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You will be so happy when you pull the engine and see the room you will have to work in. Drain the hyd system (again) and remove the pump coupler from the engine, not the coupler from the pump. Think it takes a 1/2" wrench with a long handle to get between the motor and the tractor frame. The coupler has two allen wrench set bolts that I have found difficult to get out without striping them. You will then have access to clean everything up once your repair is finished.

JasonG
 

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Discussion Starter #5
You will be so happy when you pull the engine and see the room you will have to work in. Drain the hyd system (again) and remove the pump coupler from the engine, not the coupler from the pump. Think it takes a 1/2" wrench with a long handle to get between the motor and the tractor frame. The coupler has two allen wrench set bolts that I have found difficult to get out without striping them. You will then have access to clean everything up once your repair is finished.

JasonG
The 4 bolts appear to be easy to remove, the allen set screw just snapped a Mac Tools hex driver . Given that the 4 bolts would be rather difficult to reinstall with the engine in place, my plan is remove the 4 coupler bolts first, deal with the set screws second (looks like a drill is in order) I assume I can then attach the coupler to the engine and slide the engine back onto the pump shaft and then tighten the set screws. Does that make sense ?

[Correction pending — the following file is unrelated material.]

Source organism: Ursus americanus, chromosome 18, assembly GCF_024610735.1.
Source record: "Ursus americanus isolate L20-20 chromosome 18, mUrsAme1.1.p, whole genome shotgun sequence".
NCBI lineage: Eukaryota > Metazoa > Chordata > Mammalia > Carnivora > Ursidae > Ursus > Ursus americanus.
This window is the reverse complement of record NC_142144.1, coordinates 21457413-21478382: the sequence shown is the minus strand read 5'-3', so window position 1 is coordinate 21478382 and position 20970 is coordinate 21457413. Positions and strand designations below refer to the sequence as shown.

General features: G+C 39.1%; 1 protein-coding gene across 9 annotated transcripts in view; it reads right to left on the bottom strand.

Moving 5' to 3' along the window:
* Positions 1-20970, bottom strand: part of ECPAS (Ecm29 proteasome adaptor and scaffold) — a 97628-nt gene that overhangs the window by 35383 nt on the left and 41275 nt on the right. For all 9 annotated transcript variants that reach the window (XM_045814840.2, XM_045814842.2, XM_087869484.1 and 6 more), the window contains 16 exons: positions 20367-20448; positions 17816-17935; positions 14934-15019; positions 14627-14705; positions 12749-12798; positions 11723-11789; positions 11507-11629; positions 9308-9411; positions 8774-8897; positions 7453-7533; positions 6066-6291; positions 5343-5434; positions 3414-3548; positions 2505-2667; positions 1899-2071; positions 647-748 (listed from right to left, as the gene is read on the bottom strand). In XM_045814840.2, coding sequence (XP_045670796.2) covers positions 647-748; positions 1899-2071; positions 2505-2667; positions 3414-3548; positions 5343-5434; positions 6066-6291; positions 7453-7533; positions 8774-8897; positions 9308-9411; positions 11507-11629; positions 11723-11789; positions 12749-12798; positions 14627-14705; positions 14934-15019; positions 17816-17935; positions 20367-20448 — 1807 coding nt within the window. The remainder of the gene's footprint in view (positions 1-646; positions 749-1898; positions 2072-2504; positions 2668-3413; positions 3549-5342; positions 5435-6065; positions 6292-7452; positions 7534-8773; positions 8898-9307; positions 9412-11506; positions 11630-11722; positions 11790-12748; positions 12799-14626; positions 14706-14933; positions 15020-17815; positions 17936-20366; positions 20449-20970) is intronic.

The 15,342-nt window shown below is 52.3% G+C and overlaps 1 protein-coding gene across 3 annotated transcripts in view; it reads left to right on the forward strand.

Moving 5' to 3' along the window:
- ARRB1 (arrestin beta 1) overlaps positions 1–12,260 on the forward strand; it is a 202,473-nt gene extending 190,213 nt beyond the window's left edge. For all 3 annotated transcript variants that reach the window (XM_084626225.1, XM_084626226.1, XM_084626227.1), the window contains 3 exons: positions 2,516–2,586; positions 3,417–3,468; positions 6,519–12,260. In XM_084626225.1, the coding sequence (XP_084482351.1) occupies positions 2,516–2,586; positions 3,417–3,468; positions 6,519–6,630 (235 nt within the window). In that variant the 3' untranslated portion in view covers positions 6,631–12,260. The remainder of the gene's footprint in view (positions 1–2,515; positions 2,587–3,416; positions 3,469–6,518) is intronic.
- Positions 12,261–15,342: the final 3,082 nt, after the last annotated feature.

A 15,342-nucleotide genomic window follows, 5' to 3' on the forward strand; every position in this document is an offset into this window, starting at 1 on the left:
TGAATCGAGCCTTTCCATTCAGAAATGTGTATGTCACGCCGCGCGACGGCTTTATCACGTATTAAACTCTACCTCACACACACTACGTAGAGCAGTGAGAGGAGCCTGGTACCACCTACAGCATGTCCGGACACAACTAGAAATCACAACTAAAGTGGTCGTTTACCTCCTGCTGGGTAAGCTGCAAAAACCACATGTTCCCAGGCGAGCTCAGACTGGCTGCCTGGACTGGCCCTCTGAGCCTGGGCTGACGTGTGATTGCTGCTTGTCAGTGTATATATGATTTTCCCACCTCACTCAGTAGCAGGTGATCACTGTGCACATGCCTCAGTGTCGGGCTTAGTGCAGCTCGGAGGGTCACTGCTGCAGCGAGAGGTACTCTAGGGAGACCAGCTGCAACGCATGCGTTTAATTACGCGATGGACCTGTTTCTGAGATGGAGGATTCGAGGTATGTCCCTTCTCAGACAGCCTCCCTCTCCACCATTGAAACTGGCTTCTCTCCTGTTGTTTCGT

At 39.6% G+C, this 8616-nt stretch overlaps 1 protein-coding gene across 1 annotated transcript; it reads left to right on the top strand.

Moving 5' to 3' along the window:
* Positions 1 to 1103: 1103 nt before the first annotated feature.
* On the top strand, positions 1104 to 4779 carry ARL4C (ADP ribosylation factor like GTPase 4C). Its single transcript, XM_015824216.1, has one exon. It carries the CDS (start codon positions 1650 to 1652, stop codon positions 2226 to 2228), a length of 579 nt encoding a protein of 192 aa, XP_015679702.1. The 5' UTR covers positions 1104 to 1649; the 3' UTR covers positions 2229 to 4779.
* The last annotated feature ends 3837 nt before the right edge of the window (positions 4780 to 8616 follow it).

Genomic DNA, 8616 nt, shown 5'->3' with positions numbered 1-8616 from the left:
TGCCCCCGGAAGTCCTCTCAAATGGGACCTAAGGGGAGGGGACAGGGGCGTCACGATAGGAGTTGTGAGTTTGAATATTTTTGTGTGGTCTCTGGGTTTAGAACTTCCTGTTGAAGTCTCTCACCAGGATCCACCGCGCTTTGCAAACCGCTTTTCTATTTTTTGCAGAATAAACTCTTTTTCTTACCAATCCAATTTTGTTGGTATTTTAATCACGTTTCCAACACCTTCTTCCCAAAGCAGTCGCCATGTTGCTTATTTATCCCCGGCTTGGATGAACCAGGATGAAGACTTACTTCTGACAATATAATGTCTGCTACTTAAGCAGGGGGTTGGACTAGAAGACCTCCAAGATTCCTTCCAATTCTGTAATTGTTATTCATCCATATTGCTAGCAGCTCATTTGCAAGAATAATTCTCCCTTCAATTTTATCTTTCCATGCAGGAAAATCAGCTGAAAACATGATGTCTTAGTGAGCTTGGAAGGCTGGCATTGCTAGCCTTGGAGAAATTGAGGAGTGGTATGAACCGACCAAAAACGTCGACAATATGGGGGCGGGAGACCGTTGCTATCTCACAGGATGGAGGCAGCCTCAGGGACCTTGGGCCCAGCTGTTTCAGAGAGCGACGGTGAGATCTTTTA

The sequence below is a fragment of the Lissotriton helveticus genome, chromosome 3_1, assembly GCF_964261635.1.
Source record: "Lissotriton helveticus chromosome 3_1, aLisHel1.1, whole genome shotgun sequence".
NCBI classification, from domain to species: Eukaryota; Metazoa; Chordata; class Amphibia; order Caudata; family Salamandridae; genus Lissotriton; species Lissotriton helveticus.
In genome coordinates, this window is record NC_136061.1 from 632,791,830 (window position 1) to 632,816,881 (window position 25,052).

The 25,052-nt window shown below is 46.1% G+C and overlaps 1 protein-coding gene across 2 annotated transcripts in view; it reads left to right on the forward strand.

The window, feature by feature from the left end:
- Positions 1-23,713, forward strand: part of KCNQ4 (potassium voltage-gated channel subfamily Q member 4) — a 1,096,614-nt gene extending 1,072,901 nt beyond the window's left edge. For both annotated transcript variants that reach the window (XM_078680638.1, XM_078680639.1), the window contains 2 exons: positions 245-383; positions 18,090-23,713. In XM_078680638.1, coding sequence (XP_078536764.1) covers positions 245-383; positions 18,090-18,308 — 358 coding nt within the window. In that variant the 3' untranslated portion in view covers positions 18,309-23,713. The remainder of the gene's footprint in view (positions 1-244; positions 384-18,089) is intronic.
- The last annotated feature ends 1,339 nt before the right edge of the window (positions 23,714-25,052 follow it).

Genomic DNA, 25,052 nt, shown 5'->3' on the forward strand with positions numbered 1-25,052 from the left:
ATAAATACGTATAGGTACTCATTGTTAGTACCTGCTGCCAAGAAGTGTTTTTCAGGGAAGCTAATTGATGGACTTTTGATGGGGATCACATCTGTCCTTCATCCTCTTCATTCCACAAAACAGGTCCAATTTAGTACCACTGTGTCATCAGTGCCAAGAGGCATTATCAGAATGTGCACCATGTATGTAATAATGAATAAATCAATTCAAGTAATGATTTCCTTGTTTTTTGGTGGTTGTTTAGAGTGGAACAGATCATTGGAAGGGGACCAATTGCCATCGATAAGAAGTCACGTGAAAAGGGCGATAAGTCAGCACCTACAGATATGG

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remove the engine bolts from the frame first, then you can swivel the engine a bit to give your hands some room to remove the coupler bolts. The coupler will stay on the pump shaft. If you need to bring the pump in for service, you could let the hyd shop remove the coupler if they need to. Then so the same in reverse to put it back together leaving the engine bolts to go on last. Might want to put new engine bolts/locking nuts on while your at it.
 

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Before pulling the engine try to make sure you know where the leak is coming from.

Pull the hood off, remove the tower screen ( I even gently pried out the filter and its mount to get a better view) and try to dry off any oil, you may even want to pull the spark plugs out and have someone else crank it over while you observe.